Dan Love stated he is responsible on the project for many things, but his role is to perform the quality assurance. He said his background comes from enterprise wide implementations. He said in the past month a quality assurance review has been conducted with different members of the core team. He added they looked at key indicators in terms of how goals and objectives are being met. He said it is apparent that the amount of work that is required to finish the implementation as well as the amount of resources, is about 3 FTE. He said he has been evaluating different options and came to a conclusion that a mix of internal and external resources are needed to complete this project.

Cornacchia said he has complete confidence in Van Vactor and Suchart and is willing today to pass the order based upon that confidence. He said that he wants to receive (within a short period of time) a complete budget of not only this $425,000 but the other $2.5 million that will be expended throughout the term of the exercise. He said this was brought to the budget committee previously with a request for $3 million dollars, but the committee gave only $2.5 million.. He said to look at it as the County is spending $420,000, but they are $80,000 ahead. He said the recommendation to his colleagues is to follow that same type of process, that the Board continue to move on with what has been committed and is necessary for the appropriate continuation of all of the systems within the County. He added it is the first time in his 12 years as a Commissioner that he has agreed to an order appropriating a significant amount of money without seeing any detail. He said the money will be spread among all the departments and there could be a possibility of job losses. He said 60% of the money will be from the General Fund, 40% will be from other funds. He said he hopes money will be found from materials and services so there will be no loss in service delivery or the reduction of the work. His recommendation is to approve the order, but require an accounting of what has been spent to date, what will be spent in the future and where the $420,000 will be going.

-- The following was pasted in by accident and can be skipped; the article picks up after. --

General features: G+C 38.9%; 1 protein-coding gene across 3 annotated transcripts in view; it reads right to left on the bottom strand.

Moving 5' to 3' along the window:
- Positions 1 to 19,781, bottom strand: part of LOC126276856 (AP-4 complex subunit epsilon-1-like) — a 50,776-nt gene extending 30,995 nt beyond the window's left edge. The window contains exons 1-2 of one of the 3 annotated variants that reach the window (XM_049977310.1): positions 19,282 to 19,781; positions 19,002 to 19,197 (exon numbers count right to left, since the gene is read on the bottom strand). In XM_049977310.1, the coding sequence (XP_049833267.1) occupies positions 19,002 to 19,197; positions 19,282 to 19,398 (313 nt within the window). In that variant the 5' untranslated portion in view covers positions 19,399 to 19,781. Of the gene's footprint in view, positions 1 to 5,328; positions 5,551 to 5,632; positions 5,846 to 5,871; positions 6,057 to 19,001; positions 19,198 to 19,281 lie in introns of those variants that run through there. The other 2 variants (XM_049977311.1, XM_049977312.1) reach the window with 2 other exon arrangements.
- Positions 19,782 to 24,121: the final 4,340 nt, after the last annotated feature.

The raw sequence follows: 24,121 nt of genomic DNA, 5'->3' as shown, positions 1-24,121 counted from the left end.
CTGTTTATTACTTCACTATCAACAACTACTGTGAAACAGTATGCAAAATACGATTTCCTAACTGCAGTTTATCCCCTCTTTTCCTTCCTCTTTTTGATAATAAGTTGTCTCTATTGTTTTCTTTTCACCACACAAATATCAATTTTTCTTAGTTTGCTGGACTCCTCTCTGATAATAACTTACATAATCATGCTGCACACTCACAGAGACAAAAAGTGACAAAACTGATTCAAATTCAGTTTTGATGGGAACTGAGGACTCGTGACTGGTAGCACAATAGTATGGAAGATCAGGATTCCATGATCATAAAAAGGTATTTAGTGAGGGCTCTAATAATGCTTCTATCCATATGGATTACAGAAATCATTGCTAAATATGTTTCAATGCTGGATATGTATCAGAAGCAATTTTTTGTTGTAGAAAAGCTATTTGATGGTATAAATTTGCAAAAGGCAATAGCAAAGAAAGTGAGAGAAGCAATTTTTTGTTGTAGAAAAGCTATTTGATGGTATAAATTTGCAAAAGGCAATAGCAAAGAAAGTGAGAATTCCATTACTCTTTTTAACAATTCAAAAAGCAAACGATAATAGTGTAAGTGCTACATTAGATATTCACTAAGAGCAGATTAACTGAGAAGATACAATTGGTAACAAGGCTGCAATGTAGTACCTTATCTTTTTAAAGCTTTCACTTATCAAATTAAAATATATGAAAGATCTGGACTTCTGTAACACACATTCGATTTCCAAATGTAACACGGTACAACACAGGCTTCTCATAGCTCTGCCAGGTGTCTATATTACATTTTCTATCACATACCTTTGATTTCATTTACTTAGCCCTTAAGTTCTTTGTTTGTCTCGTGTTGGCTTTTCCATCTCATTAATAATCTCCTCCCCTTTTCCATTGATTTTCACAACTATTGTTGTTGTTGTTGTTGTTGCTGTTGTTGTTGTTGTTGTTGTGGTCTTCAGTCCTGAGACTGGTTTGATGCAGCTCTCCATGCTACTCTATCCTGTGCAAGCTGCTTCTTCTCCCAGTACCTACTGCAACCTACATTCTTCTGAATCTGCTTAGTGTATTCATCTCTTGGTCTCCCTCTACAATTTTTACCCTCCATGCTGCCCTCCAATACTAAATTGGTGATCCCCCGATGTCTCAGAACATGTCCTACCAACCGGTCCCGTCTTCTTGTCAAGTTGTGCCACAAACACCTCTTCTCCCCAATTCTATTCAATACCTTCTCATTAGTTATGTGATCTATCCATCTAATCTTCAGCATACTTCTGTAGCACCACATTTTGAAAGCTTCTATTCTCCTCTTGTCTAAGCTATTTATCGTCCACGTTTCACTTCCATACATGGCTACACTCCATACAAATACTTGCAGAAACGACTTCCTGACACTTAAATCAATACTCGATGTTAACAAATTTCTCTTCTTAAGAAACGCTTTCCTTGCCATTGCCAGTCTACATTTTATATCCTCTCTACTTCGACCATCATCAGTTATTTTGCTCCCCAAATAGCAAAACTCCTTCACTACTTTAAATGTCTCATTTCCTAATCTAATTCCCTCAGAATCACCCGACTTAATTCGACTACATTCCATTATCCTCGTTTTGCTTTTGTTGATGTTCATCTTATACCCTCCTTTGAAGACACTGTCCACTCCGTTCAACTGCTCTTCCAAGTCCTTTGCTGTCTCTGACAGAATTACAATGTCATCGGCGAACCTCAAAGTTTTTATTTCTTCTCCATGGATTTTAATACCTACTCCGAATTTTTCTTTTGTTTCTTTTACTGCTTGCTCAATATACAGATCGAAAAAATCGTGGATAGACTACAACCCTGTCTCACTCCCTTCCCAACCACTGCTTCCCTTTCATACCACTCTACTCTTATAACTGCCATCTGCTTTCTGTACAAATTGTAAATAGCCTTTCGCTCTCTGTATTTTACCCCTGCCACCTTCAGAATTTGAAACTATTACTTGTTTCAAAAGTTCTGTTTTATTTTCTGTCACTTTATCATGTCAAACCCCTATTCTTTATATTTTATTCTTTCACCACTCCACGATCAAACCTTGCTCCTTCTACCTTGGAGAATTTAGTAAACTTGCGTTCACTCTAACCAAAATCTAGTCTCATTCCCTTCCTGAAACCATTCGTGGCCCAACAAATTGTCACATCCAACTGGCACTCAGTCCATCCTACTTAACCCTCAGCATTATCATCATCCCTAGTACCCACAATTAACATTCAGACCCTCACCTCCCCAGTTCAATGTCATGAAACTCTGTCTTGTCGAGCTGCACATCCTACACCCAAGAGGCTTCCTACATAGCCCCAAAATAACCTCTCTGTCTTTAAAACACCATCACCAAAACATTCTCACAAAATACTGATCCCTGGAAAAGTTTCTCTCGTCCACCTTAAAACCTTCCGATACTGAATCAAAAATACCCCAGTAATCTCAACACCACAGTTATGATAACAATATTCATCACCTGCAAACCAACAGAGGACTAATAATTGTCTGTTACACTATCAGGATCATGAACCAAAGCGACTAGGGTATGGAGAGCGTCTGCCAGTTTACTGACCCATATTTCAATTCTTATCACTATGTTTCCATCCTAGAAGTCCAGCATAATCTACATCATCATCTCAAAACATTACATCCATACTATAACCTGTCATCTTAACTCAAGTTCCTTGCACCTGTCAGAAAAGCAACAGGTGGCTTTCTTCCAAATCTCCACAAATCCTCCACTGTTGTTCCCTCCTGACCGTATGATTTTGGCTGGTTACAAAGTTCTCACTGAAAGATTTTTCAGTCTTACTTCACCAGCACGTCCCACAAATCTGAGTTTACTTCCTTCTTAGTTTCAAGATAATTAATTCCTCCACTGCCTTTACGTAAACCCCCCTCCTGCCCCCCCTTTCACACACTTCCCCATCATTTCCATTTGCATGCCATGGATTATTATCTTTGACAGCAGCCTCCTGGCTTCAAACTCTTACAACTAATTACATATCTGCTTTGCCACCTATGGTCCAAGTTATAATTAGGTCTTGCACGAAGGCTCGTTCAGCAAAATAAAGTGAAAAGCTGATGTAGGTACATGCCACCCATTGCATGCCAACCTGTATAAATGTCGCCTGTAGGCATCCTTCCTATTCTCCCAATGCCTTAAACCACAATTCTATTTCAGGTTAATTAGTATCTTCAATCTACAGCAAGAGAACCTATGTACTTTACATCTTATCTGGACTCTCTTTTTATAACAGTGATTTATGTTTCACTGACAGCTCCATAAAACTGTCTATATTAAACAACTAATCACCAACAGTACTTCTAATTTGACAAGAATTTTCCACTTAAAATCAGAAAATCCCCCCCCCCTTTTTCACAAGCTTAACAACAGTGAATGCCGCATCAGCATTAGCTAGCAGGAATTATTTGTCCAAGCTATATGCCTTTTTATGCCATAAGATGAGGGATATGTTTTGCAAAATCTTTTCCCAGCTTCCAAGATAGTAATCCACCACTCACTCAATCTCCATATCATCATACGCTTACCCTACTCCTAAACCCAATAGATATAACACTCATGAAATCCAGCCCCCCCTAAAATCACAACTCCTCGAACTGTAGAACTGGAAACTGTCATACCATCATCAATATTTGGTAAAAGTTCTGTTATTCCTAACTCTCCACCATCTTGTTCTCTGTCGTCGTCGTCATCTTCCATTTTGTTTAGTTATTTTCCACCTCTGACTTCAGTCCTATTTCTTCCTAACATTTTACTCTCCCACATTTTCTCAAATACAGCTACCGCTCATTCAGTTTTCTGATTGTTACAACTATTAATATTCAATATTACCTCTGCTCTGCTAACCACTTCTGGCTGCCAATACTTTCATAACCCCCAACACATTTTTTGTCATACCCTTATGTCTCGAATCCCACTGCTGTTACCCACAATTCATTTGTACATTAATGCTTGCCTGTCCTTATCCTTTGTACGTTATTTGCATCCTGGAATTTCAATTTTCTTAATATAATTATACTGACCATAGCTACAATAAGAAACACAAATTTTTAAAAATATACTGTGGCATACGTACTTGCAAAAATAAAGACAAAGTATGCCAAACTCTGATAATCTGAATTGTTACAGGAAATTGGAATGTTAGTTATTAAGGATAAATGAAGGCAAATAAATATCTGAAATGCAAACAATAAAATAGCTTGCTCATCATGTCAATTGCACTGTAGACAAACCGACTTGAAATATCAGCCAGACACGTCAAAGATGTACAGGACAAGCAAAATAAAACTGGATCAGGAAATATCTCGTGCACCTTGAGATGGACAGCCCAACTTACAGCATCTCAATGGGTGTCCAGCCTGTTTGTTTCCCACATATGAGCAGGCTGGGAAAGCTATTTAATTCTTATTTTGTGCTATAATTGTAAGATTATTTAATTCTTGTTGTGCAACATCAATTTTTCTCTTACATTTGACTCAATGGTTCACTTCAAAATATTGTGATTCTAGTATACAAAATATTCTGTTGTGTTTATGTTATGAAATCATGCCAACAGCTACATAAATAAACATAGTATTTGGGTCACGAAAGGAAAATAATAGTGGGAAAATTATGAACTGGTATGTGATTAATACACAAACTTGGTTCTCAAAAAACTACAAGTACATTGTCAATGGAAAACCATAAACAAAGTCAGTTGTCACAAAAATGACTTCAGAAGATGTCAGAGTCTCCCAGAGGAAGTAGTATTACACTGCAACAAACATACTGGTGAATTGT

Van Vactor responded to the request for a spreadsheet and said it does exist with the assignment of all of the personnel. He said dealing with the year 2000 has been a unique learning experience. He said it is important for the organization to understand that besides changing financial systems, the County is also changing how it is doing business by going to the client server methodology instead of a mainframe. He said with the client server, 70% of the server is at the individual computer. He said it creates an impact for the entire organization because now everyone must know a tremendous amount to fill in information, and to prepare a report. He added there is a huge organization-wide impact. He said converting to the financial system and client server is labor intensive to Information Services, Management Services and each department. He added what is critical to the success of the conversion is for Lane County to get far more disciplined about keeping the resources that are dedicated to the project, truly dedicated. He said those employees that are working on the project cannot be distracted, and other people may need to be contacted for questions. He said BIT, the system implementer is going to have to add some technical resources in order to get back on schedule. He said County employees also need to be integrated at a technical level as much as possible so the technical expertise can stay with the County. He said the County has had tremendous assistance from different departments, but he is concerned it is not happening rapidly enough. He added there is not an appropriate level of expertise within each department to identify and do the inventory work. He said he is recommending up to $25,000 to be added to the project budget, which will bring it up to $445,000 to potentially cover that audit. He said he doesn't know what the audit will say, but it may require more resources. He added he went to the Oregon Office of Emergency Management Conference where one of the major items was the year 2000 compliance for the state of Oregon and emergency planning. He said that everyone from across the state is committing resources from state and local government to solve this problem.

Green stated that Van Vactor had a lot of confidence in the Board in terms of requesting additional resources. He said he was interested in the cost break-down expenditures to date and where the $420,000 is going. He said he also wants to know what the service implications will be from each department, starting with County Administration. He added in order to stand behind this, he needs to know what it will mean to the organization.

Sorenson stated he shared his colleagues views, when money is expended in that large of an amount, that the Board receives documentation. He questioned what assurance would there be that once the money is appropriated to get the work done, that the County will be able to meet the year 2000 problems.

Suchart said when the County moves into the fiscal year 2000, (which starts on July 1, 1999) that all the components of the financial system are ready to go so the employees and vendors get paid and taxes are collected.

Van Vactor added that Price Waterhouse is not the project manager for the A & T conversion, it is a separate process and they are ahead of schedule. He added the payroll system works because everyone has been receiving paychecks.